In the words of Paul K Chappell, army captain, peace activist, writer: “When people in a democracy are not educated in the art of living Z to strengthen their conscience, compassion, and ability to question and think critically Z they can be easily manipulated by fear and propaganda. A democracy is only as wise as its citizens, and a democracy of ignorant citizens can be as dangerous as dictatorship.”
Twenty-five years of a constitutional democracy is a major milestone for all South Africans, especially those who experienced gross human rights violations, such as killings, disappearances, torture, imprisonment and being forced into exile, for confronting the apartheid regime.
Fortunately or unfortunately for South Africa, we will be evaluating progress made over the past 25 years during national elections, when the society often manifests extreme polarisation in terms of progress made and the failures and weaknesses of the governing party. The process, which is about our reflections on the paths taken since 1994, gets politicised and then becomes about “us” and “them”. We all know that extremism and splits rupture the foundations of social cohesion and other democratic norms critical to a nation’s resolve to push the frontiers of inequality, joblessness and poverty. They also affect investment in the youth and their ability to appreciate their heritage, quality education and innovation.
Yesterday, government gave details of progress made in the last 25 years. It also said that, between now and 2044 when the country celebrates 50 years of democracy, we need to mobilise professionals to set parameters of engagement, not only as part of electioneering but as nuanced perspectives on how to avoid costly detours and pursue our objective of creating a non-sexist, non-racist, equal society for all who live in it and the South Africa envisaged in the Constitution.
There is another assault on our democratic values that is currently dominating the national psyche as the worst form of betrayal by those who yield power. This concerns government representatives who are in collusion with certain business people. What gives one hope is that government has made a choice and has appointed independent judges to investigate malpractices, corruption and all other syndicates that have caused the collapse of most of our state-owned enterprises.
The public rage is unprecedented, though understandable, but it will be disingenuous for South Africans not to celebrate the freedoms citizens enjoy today, particularly after so many died for criticising the oppressive and repressive government for denying the majority of the citizens these same freedoms.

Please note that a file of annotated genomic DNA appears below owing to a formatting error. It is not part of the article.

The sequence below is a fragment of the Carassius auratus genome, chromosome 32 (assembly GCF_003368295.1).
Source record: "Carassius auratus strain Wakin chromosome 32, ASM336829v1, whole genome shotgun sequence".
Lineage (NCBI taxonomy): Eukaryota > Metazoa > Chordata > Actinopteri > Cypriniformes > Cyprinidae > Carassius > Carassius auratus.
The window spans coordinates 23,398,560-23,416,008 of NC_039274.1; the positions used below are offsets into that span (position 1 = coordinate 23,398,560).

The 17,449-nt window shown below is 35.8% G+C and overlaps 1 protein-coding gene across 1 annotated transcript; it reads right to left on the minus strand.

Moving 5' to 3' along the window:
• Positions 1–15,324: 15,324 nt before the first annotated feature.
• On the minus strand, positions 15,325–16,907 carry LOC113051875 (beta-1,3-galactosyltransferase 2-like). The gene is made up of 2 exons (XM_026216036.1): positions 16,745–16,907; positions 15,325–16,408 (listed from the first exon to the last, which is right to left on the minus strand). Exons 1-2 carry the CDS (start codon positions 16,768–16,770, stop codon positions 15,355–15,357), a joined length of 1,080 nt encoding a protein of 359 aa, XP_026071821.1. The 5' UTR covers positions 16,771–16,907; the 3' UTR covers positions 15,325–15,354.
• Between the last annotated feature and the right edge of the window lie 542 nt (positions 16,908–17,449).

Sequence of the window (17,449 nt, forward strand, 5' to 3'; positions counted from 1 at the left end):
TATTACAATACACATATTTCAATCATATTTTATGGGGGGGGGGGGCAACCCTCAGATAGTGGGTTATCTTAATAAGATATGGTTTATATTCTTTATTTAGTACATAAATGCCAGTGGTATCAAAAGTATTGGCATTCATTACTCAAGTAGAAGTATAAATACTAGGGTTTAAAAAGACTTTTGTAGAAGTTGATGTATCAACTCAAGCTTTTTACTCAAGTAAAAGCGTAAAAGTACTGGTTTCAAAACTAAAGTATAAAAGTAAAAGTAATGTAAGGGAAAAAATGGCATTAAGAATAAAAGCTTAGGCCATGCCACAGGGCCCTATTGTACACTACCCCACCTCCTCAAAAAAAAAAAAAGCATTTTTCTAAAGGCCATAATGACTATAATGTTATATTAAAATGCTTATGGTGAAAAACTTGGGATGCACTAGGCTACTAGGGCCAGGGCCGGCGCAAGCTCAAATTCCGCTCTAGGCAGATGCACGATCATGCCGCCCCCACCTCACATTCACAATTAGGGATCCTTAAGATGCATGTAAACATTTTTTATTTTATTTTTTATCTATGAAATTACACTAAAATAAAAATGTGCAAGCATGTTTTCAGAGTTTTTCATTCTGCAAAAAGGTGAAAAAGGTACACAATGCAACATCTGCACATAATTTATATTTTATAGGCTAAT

Over the past 25 years, government and NGOs have defended institutions established under chapter 9 of the Constitution, the independence of the media and the judiciary. We need to ensure that chapter 9 institutions are adequately funded and that access to justice by ordinary citizens is entrenched. Admittedly, statistics of rapes, murders, gender-based violence and child disappearances have demonstrated the ugly face of patriarchy.
The response of President Cyril Ramaphosa to women activists’ calls for political intervention has given women hope. Perpetrators of these crimes should be held accountable, patriarchy has to be deconstructed and gender equality instilled through all segments of society. The resilience of survivors is remarkable; it clearly shows that the war against such victimisation is winnable.
The mind-set of officials within the criminal justice system has also been severely criticised by women’s groups due to perceptions that its officials are not sensitive and fail to appreciate the pain, humiliation and suffering associated with reactions to sexual assaults and murders of women.
It is therefore urgent to prioritise training and educate officials on the crippling effects of trauma and post-traumatic stress reactions and their subsequent disorders.
Women are demanding that the police stations and the courts should consider survivors who have to relive their ordeals and provide more innovative procedures to ensure that they feel safe during this time.
Mkhize is national convener of the Progressive Women’s Movement of South Africa